JH: Ted Markland passed away this December last. Do you have any reflections on this veteran character actor's career?

DR: I wish I'd hassled you when CYXORK 7 was being promoted for access to Ted. He's had such an interesting career; I'd loved to have interviewed him. He's worked with some great people and been a part of some incredible films that it would have been interesting to hear some of his stories.

JH: Darren, if extra-terrestrials do actually reveal themselves to us broadly and generally on BBC and CNN this year, what space-alien film or TV episode-- in your experience-- will prove to be a template for that reality?
Glorious Rea-volution Part II

DR: Something like KNOWING where they won't have any interest in contacting world leaders or those in charge here on Earth. That won't mean anything to them. I doubt they'd be able to convey their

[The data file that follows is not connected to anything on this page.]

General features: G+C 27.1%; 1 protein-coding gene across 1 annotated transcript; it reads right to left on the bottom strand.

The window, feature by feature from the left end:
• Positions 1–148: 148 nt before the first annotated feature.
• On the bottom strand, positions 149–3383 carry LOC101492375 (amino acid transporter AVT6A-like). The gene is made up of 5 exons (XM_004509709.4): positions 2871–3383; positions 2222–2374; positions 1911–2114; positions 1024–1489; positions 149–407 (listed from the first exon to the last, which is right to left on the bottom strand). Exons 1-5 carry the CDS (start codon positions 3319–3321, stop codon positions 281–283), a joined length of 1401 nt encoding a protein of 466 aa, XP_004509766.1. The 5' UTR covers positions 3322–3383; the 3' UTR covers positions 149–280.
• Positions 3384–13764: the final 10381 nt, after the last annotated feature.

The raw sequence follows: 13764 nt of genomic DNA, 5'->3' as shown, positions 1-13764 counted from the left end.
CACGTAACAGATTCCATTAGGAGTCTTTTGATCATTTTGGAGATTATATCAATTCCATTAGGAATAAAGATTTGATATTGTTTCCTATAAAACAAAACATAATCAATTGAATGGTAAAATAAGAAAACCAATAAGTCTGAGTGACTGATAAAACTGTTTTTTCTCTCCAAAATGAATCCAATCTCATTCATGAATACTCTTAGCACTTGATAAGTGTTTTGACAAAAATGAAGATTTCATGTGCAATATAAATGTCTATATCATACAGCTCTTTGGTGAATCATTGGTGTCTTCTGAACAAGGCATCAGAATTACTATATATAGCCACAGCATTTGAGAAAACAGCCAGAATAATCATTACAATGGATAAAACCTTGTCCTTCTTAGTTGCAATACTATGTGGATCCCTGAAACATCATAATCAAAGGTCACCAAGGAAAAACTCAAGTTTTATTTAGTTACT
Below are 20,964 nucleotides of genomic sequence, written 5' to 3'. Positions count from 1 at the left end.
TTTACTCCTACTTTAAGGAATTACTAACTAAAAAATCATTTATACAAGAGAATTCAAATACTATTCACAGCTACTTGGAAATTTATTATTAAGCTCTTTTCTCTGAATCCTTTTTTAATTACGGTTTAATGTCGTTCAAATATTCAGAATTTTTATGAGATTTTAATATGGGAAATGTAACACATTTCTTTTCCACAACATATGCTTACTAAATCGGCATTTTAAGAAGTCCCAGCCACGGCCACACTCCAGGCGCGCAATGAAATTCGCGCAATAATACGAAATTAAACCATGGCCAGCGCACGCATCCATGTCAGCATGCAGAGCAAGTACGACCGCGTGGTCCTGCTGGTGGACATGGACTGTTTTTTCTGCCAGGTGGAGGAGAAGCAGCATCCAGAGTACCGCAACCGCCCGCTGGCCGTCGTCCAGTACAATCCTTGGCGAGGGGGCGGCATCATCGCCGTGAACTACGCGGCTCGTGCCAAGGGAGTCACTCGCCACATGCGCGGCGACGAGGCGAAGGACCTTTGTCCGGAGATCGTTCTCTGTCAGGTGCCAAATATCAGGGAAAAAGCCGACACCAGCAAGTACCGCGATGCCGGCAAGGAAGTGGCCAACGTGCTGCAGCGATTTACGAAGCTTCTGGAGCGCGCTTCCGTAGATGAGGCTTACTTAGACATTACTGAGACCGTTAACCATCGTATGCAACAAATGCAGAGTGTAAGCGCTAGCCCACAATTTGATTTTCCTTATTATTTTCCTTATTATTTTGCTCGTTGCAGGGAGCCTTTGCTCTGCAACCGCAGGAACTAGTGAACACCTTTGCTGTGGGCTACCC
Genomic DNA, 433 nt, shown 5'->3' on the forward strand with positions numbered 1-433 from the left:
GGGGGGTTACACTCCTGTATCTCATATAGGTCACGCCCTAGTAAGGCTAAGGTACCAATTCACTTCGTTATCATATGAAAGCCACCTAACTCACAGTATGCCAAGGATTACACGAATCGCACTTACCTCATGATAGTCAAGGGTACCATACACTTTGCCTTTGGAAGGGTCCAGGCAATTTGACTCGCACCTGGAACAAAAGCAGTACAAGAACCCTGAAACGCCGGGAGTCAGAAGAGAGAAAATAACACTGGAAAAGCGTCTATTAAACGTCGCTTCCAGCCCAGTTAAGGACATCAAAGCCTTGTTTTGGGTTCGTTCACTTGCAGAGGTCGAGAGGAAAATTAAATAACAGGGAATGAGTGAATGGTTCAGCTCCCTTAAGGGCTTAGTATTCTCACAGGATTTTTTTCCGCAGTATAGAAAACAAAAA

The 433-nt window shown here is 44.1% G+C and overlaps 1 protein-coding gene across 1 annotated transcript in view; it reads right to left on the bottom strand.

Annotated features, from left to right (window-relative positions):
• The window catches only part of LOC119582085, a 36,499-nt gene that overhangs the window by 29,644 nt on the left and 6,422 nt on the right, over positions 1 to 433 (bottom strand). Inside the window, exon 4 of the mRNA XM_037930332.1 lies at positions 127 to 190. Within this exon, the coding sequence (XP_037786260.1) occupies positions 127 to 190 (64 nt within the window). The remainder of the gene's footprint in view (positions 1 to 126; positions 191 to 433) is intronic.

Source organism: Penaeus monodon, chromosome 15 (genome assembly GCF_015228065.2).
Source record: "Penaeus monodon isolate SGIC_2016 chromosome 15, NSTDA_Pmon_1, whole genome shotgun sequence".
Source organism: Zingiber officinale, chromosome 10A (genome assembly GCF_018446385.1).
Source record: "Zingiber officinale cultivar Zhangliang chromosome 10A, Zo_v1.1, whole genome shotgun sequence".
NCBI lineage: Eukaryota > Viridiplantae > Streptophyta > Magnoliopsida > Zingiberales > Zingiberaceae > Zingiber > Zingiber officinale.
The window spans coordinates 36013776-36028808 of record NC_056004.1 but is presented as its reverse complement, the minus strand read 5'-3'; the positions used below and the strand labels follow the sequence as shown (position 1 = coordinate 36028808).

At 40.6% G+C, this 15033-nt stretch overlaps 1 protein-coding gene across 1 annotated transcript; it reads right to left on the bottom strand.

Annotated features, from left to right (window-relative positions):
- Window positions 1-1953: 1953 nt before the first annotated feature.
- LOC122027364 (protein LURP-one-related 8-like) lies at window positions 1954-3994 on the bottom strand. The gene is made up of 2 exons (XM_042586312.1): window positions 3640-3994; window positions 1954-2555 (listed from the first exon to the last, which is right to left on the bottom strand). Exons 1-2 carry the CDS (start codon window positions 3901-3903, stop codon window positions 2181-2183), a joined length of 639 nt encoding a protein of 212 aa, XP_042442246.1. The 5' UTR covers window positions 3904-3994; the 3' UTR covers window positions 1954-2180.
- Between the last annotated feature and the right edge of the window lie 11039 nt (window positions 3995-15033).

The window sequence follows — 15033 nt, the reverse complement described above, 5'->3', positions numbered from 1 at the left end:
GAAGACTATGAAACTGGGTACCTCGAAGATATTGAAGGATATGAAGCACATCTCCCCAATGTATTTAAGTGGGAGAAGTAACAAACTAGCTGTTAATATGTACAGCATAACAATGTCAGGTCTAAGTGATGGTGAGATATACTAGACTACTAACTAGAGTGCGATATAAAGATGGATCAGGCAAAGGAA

The Starter Home
intentions to us -- it would like humans trying to communicate with animals, no matter how much we try, they don't get what we're saying to them. So I'd guess that whatever reason they come to Earth for, they'd do or take what they want and either ignore us or take some of us away to experiment on. That's quite bleak isn't it? That probably speaks volumes about me!

JH: Darren, what will you do for yourself-- today-- that's just for you?

DR: Sadly, I'm a bit of a gaming fre
ak when I get the time. I'm hooked on the new CALL OF DUTY game. If anyone wants to join me online (on either PS3 or Xbox) then they can add my gamertag: Reviewgraveyard. Hopefully I'll see you online soon!

JH: Thank you, Darren. Over and out...

Connecting with Captain Rea
Remembering the First Contact